Although I wouldn’t necessarily call myself a perfectionist, I’ve been categorized as such by more than a few managers over the years. The first time my boss uttered the word, I was flattered—I thought it was a compliment. And, sometimes, it is. But, in the working environment, perfectionism can be a surprisingly debilitating condition—if you don’t know how to handle it.
It took a few years, but I finally realized that perfectionism wasn’t all it’s cracked up to be. In fact, it turns out imperfection is the new, well, perfection. Don’t believe me? Read on, and I’ll explain.
Mistakes Are Our Friends
The first time I inherited my own team, my boss had just one piece of wisdom to impart: “I’ll give you just enough rope to hang yourself, but I’ll be standing close by if you need cutting down.” Morbid as that may sound, it was exactly what I needed. After years of being at the top of my game, it was important for me to realize I was about to make some near-fatal mistakes. And that it was completely OK if I did.
Let’s take my first firing as an example. I took a chance on this employee when I hired him. He didn’t quite fit our standard model for the ideal employee, but something about him told me I should give him a chance. So I trusted my gut and hired him.
At first, he was a star employee, and I secretly patted myself on the back for such a stellar decision. But soon, hints of trouble started to emerge. Although that trusty gut now told me something was amiss, I just couldn’t accept the fact my first impression could be wrong, and that I had made a huge mistake in hiring him. I ended up giving him far too many chances to clean up his act, until finally, the firm suffered a material impact, and I had to let him go.
Ultimately, by being committed to the idea that my original decision was the right one, I caused both myself and the company a lot of grief. But what’s more, I nearly missed out on a great learning opportunity. When discussing the incident with my boss, he gently reminded me that mistakes are how we learn, and if I hadn’t made this one, I never would’ve had the context to recognize these types of situations in the future. (And believe me, I encountered a lot of them.)
Work is Messy
I think for any perfectionist, the term “messy” elicits all sorts of uncomfortable feelings. But, the fact of the matter is, work is messy. Things rarely go according to plan, and the more dead-set you are on things being perfect, the harder the impact will be when you run up against a wall.
A favorite recent example comes from my time volunteering in Tanzania, where little, if anything, follows a strict itinerary. The organization I was volunteering for was hosting a cocktail party, and I had been tasked with creating and showing a short presentation that evening. I rehearsed the presentation dozens of times in the office, tried it out with the office projector, tested the sound, the works. I even made a back-up copy on an external hard drive, in the event my laptop melted or the facilities weren’t compatible with my computer. I thought I’d thought of everything.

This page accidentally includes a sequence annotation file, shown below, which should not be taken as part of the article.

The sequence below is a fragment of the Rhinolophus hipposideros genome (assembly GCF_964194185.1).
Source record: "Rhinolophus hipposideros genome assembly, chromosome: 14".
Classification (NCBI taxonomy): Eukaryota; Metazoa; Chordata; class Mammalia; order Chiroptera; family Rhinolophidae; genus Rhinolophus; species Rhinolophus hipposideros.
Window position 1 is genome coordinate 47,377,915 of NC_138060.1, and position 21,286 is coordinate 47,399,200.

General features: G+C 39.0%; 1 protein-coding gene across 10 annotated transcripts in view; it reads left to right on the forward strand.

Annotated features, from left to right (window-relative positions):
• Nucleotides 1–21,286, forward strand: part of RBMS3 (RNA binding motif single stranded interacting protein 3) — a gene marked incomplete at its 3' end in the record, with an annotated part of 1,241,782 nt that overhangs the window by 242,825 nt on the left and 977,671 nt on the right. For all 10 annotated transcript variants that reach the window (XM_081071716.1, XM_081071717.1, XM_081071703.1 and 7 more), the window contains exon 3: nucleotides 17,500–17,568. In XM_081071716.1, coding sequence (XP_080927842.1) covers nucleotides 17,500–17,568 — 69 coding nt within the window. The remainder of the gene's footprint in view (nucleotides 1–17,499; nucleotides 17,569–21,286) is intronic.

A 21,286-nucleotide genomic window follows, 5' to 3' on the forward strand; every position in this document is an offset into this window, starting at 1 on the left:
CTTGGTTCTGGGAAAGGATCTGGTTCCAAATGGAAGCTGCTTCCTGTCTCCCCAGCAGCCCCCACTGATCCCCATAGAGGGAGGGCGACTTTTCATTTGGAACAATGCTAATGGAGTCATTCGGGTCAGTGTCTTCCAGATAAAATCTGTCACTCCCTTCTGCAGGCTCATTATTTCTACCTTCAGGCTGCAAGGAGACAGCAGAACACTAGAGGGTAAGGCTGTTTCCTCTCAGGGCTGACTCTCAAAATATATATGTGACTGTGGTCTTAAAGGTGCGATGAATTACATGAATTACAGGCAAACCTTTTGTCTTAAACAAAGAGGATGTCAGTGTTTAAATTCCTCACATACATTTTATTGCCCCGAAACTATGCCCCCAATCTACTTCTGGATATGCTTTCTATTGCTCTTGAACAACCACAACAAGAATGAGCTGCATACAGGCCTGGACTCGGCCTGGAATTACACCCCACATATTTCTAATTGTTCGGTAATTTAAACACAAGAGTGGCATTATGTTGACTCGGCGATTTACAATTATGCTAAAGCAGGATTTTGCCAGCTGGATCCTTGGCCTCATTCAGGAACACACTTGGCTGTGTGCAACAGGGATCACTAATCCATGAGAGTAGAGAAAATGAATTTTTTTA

Well, sometimes, things just don’t work. There’s no logical explanation, and no one could reasonably expect absolutely everything would go wrong. But, that’s what happened. Nothing worked. The guests began to arrive, some of whom were very important, and there I was, fiddling with two different laptops, desperately trying to appear business-as-usual calm, while glasses clinked and people asked “Will we be starting soon?”
Fortunately, I knew my plan was just that; a plan. So, when plans A, B, and regrettably, C, failed, I sprang into problem-solving mode. What I’d envisioned just wasn’t working out, perfect as that plan may have been in my head. But, appreciating that work—and life—can be messy, I went with the flow, improvised the presentation to work in a different format, and somehow, magically, made it go off without a hitch. All two minutes and 39 seconds of it.
The lesson: If I hadn’t allowed for the possibility of complete and total malfunction, I might’ve frozen. That happens when we’re obsessed with the details. But remembering work can be an untidy affair helped give me the mental capacity to deal with the issue and allowed me to mourn the death of my now clearly imperfect plan (after work, of course).
Perfection Won’t Get You Promoted
Hear me out. I know perfection is an ideal many of us strive to achieve, but when you get down to it, “perfect” rarely comes up in performance reviews or is given as grounds for a promotion.
Take two of my employees a few years ago. One did everything by the book—she did her job “perfectly.” Yet she lacked imagination and flexibility and stuck so religiously to the letter of the law, she could rarely appreciate its spirit. Employee number two, however, was far from perfect. He made a lot of mistakes and was constantly at my desk asking for help. But he was also learning and growing.
By the end of one year, both employees, who started at the around the same time, were at vastly different skill levels. Employee number two—Mr. Imperfect—got the promotion, while employee number one stayed behind for an entire year before she gained enough experience to move to the next level.
Perfection sounds like a nice concept, but if you’re not willing to draw outside the lines a bit, you probably won’t expand your skill set or learn anything that falls outside a checklist. And frankly, those are the keys to getting ahead.
Obviously, there’s nothing wrong with striving to be your best. But, when perfection is your ultimate goal, chances are you’ll miss the forest for the trees. If you can remember that you don’t have to be perfect all the time and embrace the opportunity imperfection presents, you’ll get much farther.